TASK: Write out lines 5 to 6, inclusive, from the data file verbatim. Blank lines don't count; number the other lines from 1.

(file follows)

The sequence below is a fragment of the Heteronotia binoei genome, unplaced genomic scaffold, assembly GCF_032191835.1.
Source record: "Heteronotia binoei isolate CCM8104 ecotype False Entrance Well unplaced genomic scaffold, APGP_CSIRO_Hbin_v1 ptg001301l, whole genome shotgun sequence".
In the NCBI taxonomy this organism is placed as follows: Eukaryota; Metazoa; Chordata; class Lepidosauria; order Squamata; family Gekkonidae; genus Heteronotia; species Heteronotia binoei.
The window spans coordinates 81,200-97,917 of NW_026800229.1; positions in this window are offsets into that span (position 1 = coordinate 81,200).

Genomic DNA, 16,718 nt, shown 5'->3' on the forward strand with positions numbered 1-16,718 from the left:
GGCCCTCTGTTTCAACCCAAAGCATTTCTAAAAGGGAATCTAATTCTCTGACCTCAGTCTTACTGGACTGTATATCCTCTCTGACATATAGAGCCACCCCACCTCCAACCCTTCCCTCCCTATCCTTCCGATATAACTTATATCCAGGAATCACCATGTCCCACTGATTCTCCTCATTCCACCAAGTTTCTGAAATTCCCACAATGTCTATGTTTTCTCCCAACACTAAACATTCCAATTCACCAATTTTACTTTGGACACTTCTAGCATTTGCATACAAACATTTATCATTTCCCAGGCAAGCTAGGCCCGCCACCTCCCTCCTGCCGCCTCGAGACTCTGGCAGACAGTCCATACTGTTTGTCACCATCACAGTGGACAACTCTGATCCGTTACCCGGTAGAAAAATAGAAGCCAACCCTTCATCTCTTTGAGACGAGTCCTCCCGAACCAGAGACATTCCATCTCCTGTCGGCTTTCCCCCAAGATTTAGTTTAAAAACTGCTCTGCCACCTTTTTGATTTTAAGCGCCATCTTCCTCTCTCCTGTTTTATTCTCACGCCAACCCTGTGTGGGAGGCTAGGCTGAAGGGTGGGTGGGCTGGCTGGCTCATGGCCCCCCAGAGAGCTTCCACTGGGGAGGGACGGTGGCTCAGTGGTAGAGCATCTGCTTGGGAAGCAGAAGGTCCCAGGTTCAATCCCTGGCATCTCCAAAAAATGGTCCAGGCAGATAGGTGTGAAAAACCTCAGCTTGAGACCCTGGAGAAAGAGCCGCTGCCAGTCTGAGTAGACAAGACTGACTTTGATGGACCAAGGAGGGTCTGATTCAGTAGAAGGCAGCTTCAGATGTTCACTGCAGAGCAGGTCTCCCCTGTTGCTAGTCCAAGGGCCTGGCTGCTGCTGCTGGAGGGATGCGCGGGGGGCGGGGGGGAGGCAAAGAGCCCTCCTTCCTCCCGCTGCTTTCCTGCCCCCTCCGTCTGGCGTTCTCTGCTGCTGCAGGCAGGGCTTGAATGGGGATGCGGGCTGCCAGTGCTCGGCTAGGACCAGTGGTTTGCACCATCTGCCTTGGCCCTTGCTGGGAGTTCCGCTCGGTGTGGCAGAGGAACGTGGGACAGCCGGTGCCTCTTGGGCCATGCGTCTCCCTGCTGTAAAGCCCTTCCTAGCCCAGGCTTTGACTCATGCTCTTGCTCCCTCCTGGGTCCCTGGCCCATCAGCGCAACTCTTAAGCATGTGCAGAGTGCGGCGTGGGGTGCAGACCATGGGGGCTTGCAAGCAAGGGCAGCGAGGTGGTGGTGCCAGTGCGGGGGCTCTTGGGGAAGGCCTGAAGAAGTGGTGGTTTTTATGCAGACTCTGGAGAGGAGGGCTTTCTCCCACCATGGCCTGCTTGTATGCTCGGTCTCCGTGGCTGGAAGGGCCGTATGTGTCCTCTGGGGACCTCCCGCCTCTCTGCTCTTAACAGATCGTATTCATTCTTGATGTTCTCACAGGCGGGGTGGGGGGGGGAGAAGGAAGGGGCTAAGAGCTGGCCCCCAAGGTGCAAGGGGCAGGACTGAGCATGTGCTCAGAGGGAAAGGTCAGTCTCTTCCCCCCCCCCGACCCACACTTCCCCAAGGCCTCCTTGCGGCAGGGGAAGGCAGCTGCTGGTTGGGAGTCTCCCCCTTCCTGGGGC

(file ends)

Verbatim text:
Genomic DNA, 16,718 nt, shown 5'->3' on the forward strand with positions numbered 1-16,718 from the left:
GGCCCTCTGTTTCAACCCAAAGCATTTCTAAAAGGGAATCTAATTCTCTGACCTCAGTCTTACTGGACTGTATATCCTCTCTGACATATAGAGCCACCCCACCTCCAACCCTTCCCTCCCTATCCTTCCGATATAACTTATATCCAGGAATCACCATGTCCCACTGATTCTCCTCATTCCACCAAGTTTCTGAAATTCCCACAATGTCTATGTTTTCTCCCAACACTAAACATTCCAATTCACCAATTTTACTTTGGACACTTCTAGCATTTGCATACAAACATTTATCATTTCCCAGGCAAGCTAGGCCCGCCACCTCCCTCCTGCCGCCTCGAGACTCTGGCAGACAGTCCATACTGTTTGTCACCATCACAGTGGACAACTCTGATCCGTTACCCGGTAGAAAAATAGAAGCCAACCCTTCATCTCTTTGAGACGAGTCCTCCCGAACCAGAGACATTCCATCTCCTGTCGGCTTTCCCCCAAGATTTAGTTTAAAAACTGCTCTGCCACCTTTTTGATTTTAAGCGCCATCTTCCTCTCTCCTGTTTTATTCTCACGCCAACCCTGTGTGGGAGGCTAGGCTGAAGGGTGGGTGGGCTGGCTGGCTCATGGCCCCCCAGAGAGCTTCCACTGGGGAGGGACGGTGGCTCAGTGGTAGAGCATCTGCTTGGGAAGCAGAAGGTCCCAGGTTCAATCCCTGGCATCTCCAAAAAATGGTCCAGGCAGATAGGTGTGAAAAACCTCAGCTTGAGACCCTGGAGAAAGAGCCGCTGCCAGTCTGAGTAGACAAGACTGACTTTGATGGACCAAGGAGGGTCTGATTCAGTAGAAGGCAGCTTCAGATGTTCACTGCAGAGCAGGTCTCCCCTGTTGCTAGTCCAAGGGCCTGGCTGCTGCTGCTGGAGGGATGCGCGGGGGGCGGGGGGGAGGCAAAGAGCCCTCCTTCCTCCCGCTGCTTTCCTGCCCCCTCCGTCTGGCGTTCTCTGCTGCTGCAGGCAGGGCTTGAATGGGGATGCGGGCTGCCAGTGCTCGGCTAGGACCAGTGGTTTGCACCATCTGCCTTGGCCCTTGCTGGGAGTTCCGCTCGGTGTGGCAGAGGAACGTGGGACAGCCGGTGCCTCTTGGGCCATGCGTCTCCCTGCTGTAAAGCCCTTCCTAGCCCAGGCTTTGACTCATGCTCTTGCTCCCTCCTGGGTCCCTGGCCCATCAGCGCAACTCTTAAGCATGTGCAGAGTGCGGCGTGGGGTGCAGACCATGGGGGCTTGCAAGCAAGGGCAGCGAGGTGGTGGTGCCAGTGCGGGGGCTCTTGGGGAAGGCCTGAAGAAGTGGTGGTTTTTATGCAGACTCTGGAGAGGAGGGCTTTCTCCCACCATGGCCTGCTTGTATGCTCGGTCTCCGTGGCTGGAAGGGCCGTATGTGTCCTCTGGGGACCTCCCGCCTCTCTGCTCTTAACAGATCGTATTCATTCTTGATGTTCTCACAGGCGGGGTGGGGGGGGGAGAAGGAAGGGGCTAAGAGCTGGCCCCCAAGGTGCAAGGGGCAGGACTGAGCATGTGCTCAGAGGGAAAGGTCAGTCTCTTCCCCCCCCCCGACCCACACTTCCCCAAGGCCTCCTTGCGGCAGGGGAAGGCAGCTGCTGGTTGGGAGTCTCCCCCTTCCTGGGGC